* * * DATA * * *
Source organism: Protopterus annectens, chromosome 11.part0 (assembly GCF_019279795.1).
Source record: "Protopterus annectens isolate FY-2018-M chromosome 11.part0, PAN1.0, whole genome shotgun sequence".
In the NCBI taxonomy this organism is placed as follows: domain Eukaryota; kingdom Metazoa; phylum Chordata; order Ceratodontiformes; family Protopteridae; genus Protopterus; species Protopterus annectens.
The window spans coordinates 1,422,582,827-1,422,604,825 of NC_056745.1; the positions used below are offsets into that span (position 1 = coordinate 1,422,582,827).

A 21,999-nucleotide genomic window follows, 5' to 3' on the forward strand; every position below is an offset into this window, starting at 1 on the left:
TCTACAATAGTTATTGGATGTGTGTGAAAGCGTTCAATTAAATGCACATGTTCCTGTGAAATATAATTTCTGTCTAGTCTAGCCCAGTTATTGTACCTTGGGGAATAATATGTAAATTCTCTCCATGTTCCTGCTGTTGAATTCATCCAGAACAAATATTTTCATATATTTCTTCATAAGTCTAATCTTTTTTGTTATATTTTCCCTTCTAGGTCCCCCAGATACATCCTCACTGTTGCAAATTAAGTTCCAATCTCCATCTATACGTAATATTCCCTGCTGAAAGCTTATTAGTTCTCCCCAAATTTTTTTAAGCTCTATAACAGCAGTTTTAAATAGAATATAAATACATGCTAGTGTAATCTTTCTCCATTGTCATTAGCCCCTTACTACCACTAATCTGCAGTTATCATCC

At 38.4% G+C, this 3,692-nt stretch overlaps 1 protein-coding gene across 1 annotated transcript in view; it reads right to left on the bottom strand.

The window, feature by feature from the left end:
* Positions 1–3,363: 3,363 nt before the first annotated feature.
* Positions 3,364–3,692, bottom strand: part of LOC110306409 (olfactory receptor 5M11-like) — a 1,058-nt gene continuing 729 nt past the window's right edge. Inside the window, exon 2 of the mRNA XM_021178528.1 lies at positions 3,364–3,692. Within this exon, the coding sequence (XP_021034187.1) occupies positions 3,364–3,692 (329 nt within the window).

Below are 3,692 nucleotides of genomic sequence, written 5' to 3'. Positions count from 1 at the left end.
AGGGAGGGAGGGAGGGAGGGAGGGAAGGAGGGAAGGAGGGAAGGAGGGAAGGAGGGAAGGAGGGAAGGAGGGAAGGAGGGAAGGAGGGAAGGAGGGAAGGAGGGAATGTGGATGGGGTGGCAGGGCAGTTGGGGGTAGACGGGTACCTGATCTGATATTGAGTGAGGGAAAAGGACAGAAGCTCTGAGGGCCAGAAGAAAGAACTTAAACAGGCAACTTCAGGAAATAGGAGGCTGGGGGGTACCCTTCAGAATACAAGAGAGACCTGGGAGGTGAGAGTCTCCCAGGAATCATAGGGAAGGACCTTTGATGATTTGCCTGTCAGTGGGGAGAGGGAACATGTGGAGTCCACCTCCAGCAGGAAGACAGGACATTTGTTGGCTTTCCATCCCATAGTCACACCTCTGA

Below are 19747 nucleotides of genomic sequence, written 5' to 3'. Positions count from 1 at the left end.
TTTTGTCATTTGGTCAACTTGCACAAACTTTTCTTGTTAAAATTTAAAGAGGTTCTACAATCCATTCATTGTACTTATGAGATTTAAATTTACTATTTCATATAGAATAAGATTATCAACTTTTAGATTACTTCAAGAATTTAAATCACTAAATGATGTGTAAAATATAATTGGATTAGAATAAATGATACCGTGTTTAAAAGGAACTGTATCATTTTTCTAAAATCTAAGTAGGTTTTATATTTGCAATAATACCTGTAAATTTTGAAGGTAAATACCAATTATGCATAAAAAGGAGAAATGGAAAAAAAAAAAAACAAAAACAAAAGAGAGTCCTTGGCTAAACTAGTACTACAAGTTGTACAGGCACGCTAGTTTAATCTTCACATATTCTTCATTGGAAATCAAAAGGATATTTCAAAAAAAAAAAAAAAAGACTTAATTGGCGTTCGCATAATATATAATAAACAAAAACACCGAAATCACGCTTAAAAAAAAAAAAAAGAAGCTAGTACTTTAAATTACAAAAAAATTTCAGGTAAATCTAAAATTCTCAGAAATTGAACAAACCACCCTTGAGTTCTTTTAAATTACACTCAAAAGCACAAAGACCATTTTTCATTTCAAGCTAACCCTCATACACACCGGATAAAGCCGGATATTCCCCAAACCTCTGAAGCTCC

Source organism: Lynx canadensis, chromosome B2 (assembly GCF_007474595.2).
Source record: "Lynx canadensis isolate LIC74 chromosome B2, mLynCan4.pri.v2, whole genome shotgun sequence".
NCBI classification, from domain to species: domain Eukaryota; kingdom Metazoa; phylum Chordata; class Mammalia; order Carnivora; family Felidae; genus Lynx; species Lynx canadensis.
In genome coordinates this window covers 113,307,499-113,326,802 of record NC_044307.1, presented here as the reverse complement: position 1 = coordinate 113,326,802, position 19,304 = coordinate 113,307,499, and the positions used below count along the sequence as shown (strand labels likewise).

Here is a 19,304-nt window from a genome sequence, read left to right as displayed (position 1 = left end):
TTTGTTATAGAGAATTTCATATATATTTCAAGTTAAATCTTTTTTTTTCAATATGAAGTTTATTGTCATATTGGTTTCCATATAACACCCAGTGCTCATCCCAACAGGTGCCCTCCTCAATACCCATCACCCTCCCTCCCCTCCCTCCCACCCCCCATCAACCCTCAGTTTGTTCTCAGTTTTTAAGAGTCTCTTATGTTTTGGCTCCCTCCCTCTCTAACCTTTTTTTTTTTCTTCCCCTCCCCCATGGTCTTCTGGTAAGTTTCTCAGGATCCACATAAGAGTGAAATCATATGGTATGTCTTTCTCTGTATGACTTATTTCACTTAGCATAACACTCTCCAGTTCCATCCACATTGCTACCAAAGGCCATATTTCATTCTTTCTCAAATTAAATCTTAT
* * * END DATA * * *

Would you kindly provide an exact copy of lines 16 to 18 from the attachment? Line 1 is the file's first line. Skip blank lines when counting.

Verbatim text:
Source record: "Lynx canadensis isolate LIC74 chromosome B2, mLynCan4.pri.v2, whole genome shotgun sequence".
NCBI classification, from domain to species: domain Eukaryota; kingdom Metazoa; phylum Chordata; class Mammalia; order Carnivora; family Felidae; genus Lynx; species Lynx canadensis.
In genome coordinates this window covers 113,307,499-113,326,802 of record NC_044307.1, presented here as the reverse complement: position 1 = coordinate 113,326,802, position 19,304 = coordinate 113,307,499, and the positions used below count along the sequence as shown (strand labels likewise).